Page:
IN THE U.S. food supply chain, 20 million workers labor in hazardous conditions for low wages. Uylonda Dickerson was one of them. Dickerson, a 39-year-old single African-American mother in Will County, Illinois, would show up every morning, hoping for work, at one of the many warehouses that litter the landscape of her area southwest of Chicago.
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The Chicago region, once a proud steel and manufacturing hub, is now a major portal for food and other commodities produced cheaply overseas, transported by rail from West Coast ports, and slated for destinations in the Midwest or on the East Coast. Ironically, the workers—more than 80 percent of whom are African American or Latino—who were displaced from good, union jobs when factories closed are now employed in bad, temporary jobs, moving goods made in China.
The warehousing and storage industry, which feeds big-box retailers such as Walmart, relies on a pool of temporary laborers. This exempts employers from paying living wages or providing basic benefits and workers’ compensation; it also short-circuits worker attempts to organize into a union. Their costs of living are then displaced onto society. One in four warehouse workers relied on public assistance to survive, according to Warehouse Workers for Justice’s report “Bad Jobs in Goods Movement.”
On days when there was work, Dickerson was not paid an hourly rate, but by how many trailers she unloaded. She was sexually harassed by male colleagues and harangued by her supervisors for taking bathroom breaks. The job took a physical toll: “My body still is not the same,” she told a Huffington Post reporter. “I still have aches and I still have pains. I have migraines because of the stress I went through.”
People of color are particularly concentrated in the lowest-paid sectors of the food chain: agricultural labor and retail service, according to “The Color of Food,” a recent report by the Applied Research Center. At all stages of the supply chain—production, processing, distribution, and service—people of color make less than white workers. In the distribution sector (which encompasses warehouse and storage workers such as Dickerson), the typical yearly wage for a white worker is $42,234, while a worker of color earns only $27,452.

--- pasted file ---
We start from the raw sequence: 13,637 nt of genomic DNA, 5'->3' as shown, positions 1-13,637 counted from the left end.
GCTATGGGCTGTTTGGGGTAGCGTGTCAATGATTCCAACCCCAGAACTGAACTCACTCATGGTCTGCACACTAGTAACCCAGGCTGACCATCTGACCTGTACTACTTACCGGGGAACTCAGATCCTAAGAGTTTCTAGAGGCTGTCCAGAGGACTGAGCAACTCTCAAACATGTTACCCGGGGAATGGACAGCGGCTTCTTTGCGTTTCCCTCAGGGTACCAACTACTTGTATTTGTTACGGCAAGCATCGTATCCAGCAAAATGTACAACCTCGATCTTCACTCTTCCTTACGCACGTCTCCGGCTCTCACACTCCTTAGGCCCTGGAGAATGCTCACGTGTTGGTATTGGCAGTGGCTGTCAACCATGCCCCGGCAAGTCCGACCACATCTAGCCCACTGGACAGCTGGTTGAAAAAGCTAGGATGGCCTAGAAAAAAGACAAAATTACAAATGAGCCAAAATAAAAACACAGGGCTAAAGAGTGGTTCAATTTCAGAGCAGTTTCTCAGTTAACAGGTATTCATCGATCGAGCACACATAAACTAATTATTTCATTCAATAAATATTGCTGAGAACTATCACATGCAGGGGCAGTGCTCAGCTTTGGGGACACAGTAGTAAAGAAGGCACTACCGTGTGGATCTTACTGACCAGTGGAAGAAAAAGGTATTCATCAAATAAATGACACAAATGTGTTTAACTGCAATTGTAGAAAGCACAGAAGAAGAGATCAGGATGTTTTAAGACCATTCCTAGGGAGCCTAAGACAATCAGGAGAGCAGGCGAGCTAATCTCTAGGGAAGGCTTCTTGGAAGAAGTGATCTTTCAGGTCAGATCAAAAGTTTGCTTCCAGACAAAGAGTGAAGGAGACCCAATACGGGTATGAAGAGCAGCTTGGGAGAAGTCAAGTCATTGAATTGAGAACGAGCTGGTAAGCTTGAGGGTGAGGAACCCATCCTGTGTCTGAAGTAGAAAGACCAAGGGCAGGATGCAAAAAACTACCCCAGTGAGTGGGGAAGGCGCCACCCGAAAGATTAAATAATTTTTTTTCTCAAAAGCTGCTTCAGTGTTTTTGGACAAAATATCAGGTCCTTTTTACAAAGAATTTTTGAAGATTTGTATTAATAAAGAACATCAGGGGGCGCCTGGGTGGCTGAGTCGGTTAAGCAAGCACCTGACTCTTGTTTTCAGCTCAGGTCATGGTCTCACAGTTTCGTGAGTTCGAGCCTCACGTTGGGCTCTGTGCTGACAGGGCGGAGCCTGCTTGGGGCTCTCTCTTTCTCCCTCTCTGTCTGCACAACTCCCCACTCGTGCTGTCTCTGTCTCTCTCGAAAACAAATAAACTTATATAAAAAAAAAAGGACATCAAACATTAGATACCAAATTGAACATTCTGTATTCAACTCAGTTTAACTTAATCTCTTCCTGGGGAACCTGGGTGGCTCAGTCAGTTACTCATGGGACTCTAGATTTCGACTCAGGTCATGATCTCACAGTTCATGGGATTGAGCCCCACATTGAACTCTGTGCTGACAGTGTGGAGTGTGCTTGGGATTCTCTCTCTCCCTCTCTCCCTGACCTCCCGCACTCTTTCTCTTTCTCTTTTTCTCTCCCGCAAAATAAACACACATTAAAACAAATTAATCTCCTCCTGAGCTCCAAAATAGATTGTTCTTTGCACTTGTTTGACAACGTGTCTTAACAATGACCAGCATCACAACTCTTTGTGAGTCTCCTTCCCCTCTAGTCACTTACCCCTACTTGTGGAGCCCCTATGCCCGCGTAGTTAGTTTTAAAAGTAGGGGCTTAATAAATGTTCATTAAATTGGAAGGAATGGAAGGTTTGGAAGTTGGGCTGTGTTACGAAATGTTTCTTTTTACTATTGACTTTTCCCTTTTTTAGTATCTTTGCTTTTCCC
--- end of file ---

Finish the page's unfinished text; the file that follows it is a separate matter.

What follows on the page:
For women, there’s an additional penalty: Women of color make 30 to 50 cents less for every dollar earned by a white male worker. Food chain workers are also particularly vulnerable to sexual harassment; for example, in a 2010 survey of women farm workers in California’s Central Valley, 80 percent reported experiencing such harassment.
A manager in the logistics industry has the potential to earn a family-sustaining wage, but, with only one managerial position for every 100 warehouse jobs, few opportunities exist for warehouse workers to move up the career pathway. Not many of those opportunities go to people of color: Whites make up 74 percent of managers and 85 percent of chief executives. Women of color are even rarer in the executive class, making up just 10 percent of all managers.
Much of the labor in the food system cannot be outsourced—a key leverage point for worker advocates. Across the country, warehouse and storage workers are contesting the precarious conditions in which they labor. Warehouse Workers for Justice has filed nine lawsuits and numerous complaints with state and federal government demanding enforcement of labor laws. Advocates representing warehouse workers in California’s Inland Empire are pursuing similar measures. And Uylonda Dickerson is now an organizer with Warehouse Workers for Justice, working to shine a light on the conditions for the workers who stock the grocery shelves at Walmart.
Yvonne Yen Liu co-authored “The Color of Food” and is a senior researcher at the Applied Research Center, a racial justice think and action tank that publishes Colorlines.com.